Wüsthof kitchen shears are sharp, long-lasting, incredibly useful, and well worth keeping in your kitchen drawer!
Welcome to One Simply Terrific Thing, our ongoing series highlighting the small tools and kitchen goods that make life better!
More than 25 years ago, I was gifted a set of Wüsthof knives as a wedding present, and I still have them. The collection has gotten quite a workout over the years as I’ve prepped thousands of dinners for my family of five and tested recipes for my three cookbooks.
One surprise hit from the set? The kitchen shears. I sadly lost the original somewhere along the way but recently replaced them with Wüsthof’s 8-inch pull-apart shears ($20 from Amazon).
Here’s why the shears are one of my favorite kitchen tools!
Why Wüsthof Kitchen Shears Are the Best
Kitchen shears are different than regular household scissors in a couple of key aspects. First, they’re designed to be more heavy duty, so can handle tougher tasks, like cutting through chicken bones. They also come apart for cleaning and drying, which is important for food safety and so the blades don’t rust.
Wüsthof’s shears make quick work of so many cooking tasks. In many cases, the shears are superior to even my sharpest knife. It’s also a pretty safe way to work, which is why shears were one of the first sharp tools I ever let my kids use in the kitchen.
I store my shears alongside my paring, bread, and chef’s knives so they’re within easy reach of both sink and cutting board.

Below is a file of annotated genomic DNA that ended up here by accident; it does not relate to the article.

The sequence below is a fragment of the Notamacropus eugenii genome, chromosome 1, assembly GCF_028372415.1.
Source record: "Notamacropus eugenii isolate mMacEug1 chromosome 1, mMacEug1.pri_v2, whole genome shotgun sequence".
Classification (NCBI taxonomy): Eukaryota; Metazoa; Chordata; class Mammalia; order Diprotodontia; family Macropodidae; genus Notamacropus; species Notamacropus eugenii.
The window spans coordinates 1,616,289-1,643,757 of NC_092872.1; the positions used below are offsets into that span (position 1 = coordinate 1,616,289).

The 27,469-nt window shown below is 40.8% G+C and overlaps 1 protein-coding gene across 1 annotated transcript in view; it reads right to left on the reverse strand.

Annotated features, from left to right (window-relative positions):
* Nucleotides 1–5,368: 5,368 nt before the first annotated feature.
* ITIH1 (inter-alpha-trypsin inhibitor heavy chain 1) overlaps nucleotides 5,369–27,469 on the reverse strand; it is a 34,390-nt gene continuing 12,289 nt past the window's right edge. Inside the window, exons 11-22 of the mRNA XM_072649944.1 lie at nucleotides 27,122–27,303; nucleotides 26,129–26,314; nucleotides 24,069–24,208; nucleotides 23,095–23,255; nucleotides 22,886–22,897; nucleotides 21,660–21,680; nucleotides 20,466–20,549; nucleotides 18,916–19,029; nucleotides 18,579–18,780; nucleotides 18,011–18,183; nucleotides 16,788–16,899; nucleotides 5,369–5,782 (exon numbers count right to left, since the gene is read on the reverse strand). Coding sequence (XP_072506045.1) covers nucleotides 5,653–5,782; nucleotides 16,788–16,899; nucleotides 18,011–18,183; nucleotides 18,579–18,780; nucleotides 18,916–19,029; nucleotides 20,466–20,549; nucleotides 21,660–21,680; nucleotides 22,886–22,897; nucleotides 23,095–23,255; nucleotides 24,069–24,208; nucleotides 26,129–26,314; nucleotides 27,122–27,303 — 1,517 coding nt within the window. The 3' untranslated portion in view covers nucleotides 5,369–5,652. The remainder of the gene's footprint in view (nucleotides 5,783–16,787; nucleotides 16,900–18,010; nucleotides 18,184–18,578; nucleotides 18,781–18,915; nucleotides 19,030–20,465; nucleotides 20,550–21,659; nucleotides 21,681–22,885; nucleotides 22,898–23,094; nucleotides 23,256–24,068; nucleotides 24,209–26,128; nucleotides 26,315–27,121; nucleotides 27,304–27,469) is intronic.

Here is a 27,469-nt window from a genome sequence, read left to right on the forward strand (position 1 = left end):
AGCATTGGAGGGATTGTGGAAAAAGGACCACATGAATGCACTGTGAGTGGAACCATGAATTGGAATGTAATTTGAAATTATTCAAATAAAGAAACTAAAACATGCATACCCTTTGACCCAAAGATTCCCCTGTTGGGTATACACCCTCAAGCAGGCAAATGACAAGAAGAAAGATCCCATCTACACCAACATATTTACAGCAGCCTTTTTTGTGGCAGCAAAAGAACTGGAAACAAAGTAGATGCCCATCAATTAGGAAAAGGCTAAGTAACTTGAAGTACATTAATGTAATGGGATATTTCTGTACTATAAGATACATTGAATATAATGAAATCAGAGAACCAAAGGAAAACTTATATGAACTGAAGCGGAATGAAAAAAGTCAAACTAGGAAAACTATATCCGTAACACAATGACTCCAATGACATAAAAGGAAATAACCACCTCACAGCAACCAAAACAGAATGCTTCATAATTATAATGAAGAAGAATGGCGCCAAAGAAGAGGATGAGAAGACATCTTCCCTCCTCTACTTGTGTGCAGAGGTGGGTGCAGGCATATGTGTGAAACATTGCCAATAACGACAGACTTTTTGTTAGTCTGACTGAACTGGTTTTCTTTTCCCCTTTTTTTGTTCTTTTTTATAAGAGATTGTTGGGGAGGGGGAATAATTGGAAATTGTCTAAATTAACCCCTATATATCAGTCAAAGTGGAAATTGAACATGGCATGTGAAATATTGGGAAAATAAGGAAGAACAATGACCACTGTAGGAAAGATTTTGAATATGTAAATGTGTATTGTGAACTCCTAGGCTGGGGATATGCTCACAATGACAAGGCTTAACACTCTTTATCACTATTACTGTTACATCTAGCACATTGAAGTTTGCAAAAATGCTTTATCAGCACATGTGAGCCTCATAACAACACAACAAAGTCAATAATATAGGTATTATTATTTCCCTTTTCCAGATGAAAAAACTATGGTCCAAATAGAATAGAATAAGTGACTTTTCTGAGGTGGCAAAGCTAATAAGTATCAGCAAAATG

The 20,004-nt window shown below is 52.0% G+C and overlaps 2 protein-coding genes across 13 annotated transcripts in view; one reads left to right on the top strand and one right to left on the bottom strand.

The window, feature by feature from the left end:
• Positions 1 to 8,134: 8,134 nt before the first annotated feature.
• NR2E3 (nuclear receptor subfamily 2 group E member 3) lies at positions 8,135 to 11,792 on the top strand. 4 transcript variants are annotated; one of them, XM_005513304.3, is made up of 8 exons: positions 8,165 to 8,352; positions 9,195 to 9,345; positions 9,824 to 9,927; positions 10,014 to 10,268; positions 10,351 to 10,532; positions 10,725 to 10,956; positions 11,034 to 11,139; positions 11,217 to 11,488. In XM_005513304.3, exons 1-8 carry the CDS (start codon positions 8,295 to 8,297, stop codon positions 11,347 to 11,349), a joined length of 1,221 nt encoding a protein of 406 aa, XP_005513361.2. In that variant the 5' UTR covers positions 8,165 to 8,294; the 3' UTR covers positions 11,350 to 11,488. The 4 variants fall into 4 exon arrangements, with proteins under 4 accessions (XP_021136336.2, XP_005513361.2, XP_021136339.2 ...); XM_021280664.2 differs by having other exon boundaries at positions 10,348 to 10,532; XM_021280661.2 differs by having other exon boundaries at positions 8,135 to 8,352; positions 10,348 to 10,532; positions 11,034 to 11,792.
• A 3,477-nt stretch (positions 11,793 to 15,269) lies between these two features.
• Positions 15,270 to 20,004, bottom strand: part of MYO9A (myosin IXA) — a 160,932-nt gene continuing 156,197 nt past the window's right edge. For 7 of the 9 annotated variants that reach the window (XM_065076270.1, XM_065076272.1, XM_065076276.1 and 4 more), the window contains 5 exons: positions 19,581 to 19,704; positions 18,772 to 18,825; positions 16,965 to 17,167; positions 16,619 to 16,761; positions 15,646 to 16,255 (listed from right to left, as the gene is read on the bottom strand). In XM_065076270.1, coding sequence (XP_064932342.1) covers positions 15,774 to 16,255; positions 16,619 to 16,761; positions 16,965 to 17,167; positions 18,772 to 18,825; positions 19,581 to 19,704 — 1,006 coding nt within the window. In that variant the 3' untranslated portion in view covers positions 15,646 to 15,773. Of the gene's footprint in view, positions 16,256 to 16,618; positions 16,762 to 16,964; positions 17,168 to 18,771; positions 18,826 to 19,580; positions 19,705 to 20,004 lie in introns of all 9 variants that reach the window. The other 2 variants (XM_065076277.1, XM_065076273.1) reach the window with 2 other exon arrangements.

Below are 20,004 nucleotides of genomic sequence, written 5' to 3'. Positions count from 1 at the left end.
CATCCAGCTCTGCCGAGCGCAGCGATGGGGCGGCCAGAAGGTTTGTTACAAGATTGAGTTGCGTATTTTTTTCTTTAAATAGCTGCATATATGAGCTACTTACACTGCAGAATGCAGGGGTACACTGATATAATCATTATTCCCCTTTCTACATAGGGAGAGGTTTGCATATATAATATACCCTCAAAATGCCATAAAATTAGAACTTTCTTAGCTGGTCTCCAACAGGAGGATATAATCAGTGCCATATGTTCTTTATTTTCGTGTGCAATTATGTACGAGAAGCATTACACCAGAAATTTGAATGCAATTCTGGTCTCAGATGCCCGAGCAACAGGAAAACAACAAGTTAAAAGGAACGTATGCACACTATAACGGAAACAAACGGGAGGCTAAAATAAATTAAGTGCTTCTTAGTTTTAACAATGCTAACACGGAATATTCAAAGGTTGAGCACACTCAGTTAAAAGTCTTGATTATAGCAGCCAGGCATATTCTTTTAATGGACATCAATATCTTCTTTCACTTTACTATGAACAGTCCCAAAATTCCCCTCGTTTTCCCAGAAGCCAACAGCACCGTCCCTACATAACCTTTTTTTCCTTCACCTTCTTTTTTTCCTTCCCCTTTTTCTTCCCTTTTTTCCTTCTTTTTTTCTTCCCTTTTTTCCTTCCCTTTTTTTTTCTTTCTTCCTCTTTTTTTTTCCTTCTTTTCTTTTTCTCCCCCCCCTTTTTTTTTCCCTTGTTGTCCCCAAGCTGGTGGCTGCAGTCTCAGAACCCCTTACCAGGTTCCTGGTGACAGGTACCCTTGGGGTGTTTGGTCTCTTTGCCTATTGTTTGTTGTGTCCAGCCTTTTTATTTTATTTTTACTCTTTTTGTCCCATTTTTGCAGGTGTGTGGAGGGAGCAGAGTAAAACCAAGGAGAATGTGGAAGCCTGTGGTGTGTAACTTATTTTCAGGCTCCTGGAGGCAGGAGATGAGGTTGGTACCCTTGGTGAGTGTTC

10 Ways to Use Wüsthof Kitchen Shears
Here are 10 ways I use my Wüsthof kitchen shears. If you have clever ways to use kitchen shears, feel free to share in the comments section below!
- Cut herbs. Snip cilantro, mint, parsley, basil, and other herbs straight off the stem and into whatever bowl or pot you’re prepping.
- Chop tomatoes. Nosedive shears right into a can of whole tomatoes to cut them into pieces before adding them to soup or chili.
- Slice pizza. I’d seen this done in pizzerias and have adopted the practice at home. They work well for cutting lavash, pita, and quesadillas, too.
- Snip vegetables. Trim the stems off green beans, separate broccoli florets, and snip asparagus into smaller pieces.
- Cut grapes. Cut a large bunch into smaller bundles to make it easy to grab just enough for a snack. This is also a nice touch when assembling a cheese board.
- Butcher chicken. Shears are a great way to break down a whole chicken. I use them to cut through the breast bone when I butterfly a chicken for grilling.
- Trim pastry dough. I find shears handy when I need to cut rolled dough to fit a particular tart or pie pan.
- Cut bacon and pancetta. Cured meats can resist even the sharpest knife, but shears do the job with relative ease.
- Shred leafy greens. Stack kale, chard, or collard leaves and use shears to snip them into thin shards.
- Trim fish. Raw fish can be tricky to cut through, particularly the tough skin. Shears do the job without making a mess of the delicate flesh.
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